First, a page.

Recurrent and severe droughts over the past two decades have led to a significant deterioration in Djibouti’s humanitarian situation, resulting in food insecurity and malnutrition. Around 200,000 people (21% of the population) faced severe food insecurity (IPC Phase 3 or above) because of the drought in the first half of 2018. Food needs are mainly concentrated in south-eastern border areas and in pastoral areas north of Obock.?? Prolonged drought has also resulted in high malnutrition rates across the country. The global acute malnutrition (GAM) rate countrywide is 17.8%. ? Severe acute malnutrition (SAM) appears to be declining in rural areas, but SAM rates remain high in refugee camps. ?
The population’s coping capacities have declined, causing rural to urban migration and leaving households unable to generate sufficient income to meet basic needs.
Djibouti is a major transit point for both migrants and refugees, whose presence has created additional pressure on the state’s limited capacity. There has been an influx of refugees from Yemen since the escalation of conflict there in March 2015. Additionally, Djibouti hosts long-term Somali, Ethiopian, and Eritrean refugees, as well as Djiboutian returnees from Yemen, and transiting migrants.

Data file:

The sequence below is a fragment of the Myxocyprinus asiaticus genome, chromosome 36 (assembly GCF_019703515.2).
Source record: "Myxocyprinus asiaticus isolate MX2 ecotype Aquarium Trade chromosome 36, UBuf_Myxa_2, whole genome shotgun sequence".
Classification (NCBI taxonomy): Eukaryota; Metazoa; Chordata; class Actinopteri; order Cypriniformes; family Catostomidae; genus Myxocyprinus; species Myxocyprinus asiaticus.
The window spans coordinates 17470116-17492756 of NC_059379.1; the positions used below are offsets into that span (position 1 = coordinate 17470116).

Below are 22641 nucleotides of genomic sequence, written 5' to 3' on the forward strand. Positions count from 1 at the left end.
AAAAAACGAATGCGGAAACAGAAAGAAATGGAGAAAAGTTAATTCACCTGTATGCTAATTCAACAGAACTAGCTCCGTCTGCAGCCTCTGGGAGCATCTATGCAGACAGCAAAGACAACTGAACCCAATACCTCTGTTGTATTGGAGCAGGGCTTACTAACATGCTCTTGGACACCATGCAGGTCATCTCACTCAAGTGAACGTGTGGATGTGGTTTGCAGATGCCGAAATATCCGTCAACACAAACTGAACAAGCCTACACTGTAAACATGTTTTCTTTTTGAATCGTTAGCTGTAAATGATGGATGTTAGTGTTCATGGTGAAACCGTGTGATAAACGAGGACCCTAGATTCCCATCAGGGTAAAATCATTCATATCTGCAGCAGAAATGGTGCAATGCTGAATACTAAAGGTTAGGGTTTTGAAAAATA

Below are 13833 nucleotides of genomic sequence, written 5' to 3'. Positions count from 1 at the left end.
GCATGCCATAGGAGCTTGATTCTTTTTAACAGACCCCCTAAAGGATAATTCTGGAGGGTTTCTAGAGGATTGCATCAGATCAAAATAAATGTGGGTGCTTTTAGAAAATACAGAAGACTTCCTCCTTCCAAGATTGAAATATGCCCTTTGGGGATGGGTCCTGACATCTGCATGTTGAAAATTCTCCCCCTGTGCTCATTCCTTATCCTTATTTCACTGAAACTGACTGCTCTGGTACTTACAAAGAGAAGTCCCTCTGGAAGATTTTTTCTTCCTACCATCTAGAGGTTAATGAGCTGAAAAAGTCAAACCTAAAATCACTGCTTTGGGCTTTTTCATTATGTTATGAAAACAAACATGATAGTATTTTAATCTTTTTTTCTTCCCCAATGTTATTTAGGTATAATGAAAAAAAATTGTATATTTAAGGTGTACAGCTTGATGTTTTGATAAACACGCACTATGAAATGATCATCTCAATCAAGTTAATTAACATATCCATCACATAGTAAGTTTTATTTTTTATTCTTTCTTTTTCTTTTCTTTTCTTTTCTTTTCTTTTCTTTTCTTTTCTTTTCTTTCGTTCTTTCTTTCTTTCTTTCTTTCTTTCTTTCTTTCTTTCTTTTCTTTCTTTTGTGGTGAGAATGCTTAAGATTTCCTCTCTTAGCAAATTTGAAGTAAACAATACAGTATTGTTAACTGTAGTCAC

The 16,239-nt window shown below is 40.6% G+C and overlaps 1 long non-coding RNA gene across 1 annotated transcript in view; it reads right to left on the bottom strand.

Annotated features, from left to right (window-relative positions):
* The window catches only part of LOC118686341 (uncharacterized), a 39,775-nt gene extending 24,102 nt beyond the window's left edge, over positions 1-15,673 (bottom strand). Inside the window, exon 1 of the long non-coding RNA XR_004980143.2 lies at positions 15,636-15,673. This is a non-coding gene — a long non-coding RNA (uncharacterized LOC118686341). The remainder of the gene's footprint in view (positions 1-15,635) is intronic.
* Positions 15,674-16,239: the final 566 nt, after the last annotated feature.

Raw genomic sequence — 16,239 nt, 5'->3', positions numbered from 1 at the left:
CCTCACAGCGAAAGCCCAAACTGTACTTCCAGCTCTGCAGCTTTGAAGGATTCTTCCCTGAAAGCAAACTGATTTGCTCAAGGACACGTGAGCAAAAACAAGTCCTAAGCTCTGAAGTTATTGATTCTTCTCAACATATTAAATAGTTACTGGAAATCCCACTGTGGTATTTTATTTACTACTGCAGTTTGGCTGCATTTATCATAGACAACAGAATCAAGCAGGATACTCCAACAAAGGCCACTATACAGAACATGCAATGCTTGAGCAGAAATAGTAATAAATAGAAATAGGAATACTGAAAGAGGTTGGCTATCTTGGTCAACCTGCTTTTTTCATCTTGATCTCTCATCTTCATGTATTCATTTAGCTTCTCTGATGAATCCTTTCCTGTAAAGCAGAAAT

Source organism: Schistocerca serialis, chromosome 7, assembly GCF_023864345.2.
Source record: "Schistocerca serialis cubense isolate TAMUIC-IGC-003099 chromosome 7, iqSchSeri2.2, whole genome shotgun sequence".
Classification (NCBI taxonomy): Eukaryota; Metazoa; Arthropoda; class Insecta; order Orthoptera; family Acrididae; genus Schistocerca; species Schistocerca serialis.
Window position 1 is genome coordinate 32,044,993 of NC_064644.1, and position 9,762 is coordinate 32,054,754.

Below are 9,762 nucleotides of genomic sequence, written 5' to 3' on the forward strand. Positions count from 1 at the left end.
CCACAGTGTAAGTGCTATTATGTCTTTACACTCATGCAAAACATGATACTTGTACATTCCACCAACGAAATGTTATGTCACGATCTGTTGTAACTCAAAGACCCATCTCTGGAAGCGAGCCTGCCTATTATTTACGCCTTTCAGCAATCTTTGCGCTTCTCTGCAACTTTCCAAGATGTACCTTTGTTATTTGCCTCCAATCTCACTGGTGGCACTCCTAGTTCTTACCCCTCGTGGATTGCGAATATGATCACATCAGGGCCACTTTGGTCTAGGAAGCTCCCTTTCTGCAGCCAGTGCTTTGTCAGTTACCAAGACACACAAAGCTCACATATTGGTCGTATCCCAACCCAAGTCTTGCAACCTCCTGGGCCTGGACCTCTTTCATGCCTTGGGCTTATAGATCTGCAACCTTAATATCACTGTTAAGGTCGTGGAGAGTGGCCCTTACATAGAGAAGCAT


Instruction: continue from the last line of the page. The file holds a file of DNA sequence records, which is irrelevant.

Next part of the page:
INFORM measures Djibouti’s risk of humanitarian crisis and disaster for 2019 to be high, at 5.4/10, an increase from 5.2/10 in 2018. Lack of coping capacity is of concern at 6.4/10, and vulnerability at 5.4/10.
29/01: On 29 January two boats, one of which was carrying about 130 migrants, capsized off the coast of Godoria, Obock region due to excessive load and heavy swells. Coast guards rescued 16 survivors and 30 victims. IOM reports over 100 people missing. ?
Food security, mainly in southeastern, northwestern and Obock regions.
Shelter in Obock and Djibouti City for new arrivals from Yemen.
Protection, mainly for new arrivals from Yemen.
Information Gaps and needs
- Limited information on conditions in refugee camps.
- Very limited WASH information.